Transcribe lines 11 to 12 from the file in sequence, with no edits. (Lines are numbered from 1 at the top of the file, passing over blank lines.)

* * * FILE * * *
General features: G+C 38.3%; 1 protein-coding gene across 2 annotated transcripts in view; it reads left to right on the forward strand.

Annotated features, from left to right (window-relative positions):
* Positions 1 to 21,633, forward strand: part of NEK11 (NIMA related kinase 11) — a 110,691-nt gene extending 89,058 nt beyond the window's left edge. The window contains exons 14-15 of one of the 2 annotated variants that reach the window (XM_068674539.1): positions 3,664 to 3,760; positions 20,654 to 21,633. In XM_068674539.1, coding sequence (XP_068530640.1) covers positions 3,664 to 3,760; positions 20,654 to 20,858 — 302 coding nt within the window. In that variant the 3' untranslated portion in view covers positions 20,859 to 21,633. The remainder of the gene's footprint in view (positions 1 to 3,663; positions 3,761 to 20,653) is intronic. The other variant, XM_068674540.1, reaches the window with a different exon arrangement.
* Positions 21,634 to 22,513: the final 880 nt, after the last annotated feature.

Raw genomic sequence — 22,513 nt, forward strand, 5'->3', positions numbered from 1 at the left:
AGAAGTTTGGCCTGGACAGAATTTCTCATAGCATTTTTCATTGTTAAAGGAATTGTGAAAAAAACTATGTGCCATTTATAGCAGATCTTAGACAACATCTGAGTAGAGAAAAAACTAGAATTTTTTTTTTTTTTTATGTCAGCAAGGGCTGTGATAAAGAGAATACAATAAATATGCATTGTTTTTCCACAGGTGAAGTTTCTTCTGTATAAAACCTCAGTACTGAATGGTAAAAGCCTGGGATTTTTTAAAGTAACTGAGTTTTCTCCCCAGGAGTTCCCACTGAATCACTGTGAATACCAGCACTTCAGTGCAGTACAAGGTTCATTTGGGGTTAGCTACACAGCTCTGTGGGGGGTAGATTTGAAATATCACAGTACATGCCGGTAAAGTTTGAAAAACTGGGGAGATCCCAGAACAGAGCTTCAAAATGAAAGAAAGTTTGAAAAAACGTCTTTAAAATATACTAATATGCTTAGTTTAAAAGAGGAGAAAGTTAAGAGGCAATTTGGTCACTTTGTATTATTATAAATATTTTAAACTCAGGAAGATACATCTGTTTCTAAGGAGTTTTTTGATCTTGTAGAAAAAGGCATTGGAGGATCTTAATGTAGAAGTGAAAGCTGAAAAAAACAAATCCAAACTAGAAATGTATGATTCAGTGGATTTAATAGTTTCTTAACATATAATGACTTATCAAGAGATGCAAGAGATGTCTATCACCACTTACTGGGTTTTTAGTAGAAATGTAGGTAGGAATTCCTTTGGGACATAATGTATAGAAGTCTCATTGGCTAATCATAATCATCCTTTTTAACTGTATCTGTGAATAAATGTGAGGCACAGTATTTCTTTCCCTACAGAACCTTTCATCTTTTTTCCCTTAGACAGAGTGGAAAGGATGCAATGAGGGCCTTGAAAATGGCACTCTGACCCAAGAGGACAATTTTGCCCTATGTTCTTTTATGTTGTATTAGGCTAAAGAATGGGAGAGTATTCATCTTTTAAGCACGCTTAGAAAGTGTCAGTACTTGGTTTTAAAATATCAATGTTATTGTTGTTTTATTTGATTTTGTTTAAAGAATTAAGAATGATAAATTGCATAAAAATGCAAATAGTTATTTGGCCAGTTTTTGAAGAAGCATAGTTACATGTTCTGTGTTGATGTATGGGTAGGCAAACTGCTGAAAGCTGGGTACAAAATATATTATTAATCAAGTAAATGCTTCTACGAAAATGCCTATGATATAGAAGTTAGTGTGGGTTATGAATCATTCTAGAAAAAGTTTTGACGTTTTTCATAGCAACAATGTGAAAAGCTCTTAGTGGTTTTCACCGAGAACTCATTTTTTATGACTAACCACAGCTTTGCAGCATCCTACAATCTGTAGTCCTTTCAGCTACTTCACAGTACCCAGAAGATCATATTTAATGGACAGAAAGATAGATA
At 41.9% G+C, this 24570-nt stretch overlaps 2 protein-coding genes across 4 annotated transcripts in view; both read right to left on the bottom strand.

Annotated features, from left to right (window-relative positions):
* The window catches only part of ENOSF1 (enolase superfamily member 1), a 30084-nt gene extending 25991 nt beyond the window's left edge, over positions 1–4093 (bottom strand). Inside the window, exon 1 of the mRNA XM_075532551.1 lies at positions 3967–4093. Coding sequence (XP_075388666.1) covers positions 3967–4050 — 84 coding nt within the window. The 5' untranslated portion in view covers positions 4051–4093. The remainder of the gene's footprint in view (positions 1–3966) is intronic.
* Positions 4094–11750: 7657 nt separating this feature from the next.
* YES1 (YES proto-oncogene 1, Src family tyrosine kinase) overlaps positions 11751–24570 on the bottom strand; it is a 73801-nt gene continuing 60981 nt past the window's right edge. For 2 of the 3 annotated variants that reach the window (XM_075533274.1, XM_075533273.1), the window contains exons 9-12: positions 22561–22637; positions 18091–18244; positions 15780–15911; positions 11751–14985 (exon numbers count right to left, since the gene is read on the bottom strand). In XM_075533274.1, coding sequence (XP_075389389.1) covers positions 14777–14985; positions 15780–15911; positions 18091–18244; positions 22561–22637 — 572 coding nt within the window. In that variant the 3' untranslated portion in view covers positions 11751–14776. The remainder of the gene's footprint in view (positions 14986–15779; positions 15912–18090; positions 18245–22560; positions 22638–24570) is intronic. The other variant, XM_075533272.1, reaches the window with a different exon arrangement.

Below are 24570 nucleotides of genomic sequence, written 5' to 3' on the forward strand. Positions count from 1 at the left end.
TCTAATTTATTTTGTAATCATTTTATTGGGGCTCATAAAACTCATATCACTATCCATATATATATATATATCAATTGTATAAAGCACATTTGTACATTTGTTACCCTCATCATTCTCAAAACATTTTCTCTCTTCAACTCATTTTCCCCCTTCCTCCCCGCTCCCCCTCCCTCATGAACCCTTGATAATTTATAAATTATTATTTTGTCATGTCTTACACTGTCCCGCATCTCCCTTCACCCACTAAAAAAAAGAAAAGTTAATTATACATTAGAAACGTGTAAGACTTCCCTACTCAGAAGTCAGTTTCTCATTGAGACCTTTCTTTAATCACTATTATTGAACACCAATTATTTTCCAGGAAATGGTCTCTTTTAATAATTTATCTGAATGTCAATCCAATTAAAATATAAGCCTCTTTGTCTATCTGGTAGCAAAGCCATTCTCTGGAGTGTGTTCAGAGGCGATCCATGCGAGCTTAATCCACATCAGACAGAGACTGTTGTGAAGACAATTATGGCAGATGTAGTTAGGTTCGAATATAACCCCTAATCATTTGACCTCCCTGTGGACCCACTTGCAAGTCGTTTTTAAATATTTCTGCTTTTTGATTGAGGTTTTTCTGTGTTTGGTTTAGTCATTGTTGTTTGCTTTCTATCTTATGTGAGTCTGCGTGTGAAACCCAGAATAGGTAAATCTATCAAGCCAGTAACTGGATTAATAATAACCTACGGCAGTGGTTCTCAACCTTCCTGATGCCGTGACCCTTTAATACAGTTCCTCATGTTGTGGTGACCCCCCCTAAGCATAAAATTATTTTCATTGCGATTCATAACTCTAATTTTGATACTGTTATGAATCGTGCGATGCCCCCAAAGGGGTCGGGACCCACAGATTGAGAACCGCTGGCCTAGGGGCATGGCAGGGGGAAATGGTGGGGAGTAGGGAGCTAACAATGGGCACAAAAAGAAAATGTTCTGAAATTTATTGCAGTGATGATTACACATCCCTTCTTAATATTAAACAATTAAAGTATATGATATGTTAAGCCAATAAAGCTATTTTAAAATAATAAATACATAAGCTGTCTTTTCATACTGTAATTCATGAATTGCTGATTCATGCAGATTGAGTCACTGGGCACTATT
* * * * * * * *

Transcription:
* YES1 (YES proto-oncogene 1, Src family tyrosine kinase) overlaps positions 11751–24570 on the bottom strand; it is a 73801-nt gene continuing 60981 nt past the window's right edge. For 2 of the 3 annotated variants that reach the window (XM_075533274.1, XM_075533273.1), the window contains exons 9-12: positions 22561–22637; positions 18091–18244; positions 15780–15911; positions 11751–14985 (exon numbers count right to left, since the gene is read on the bottom strand). In XM_075533274.1, coding sequence (XP_075389389.1) covers positions 14777–14985; positions 15780–15911; positions 18091–18244; positions 22561–22637 — 572 coding nt within the window. In that variant the 3' untranslated portion in view covers positions 11751–14776. The remainder of the gene's footprint in view (positions 14986–15779; positions 15912–18090; positions 18245–22560; positions 22638–24570) is intronic. The other variant, XM_075533272.1, reaches the window with a different exon arrangement.

Below are 24570 nucleotides of genomic sequence, written 5' to 3' on the forward strand. Positions count from 1 at the left end.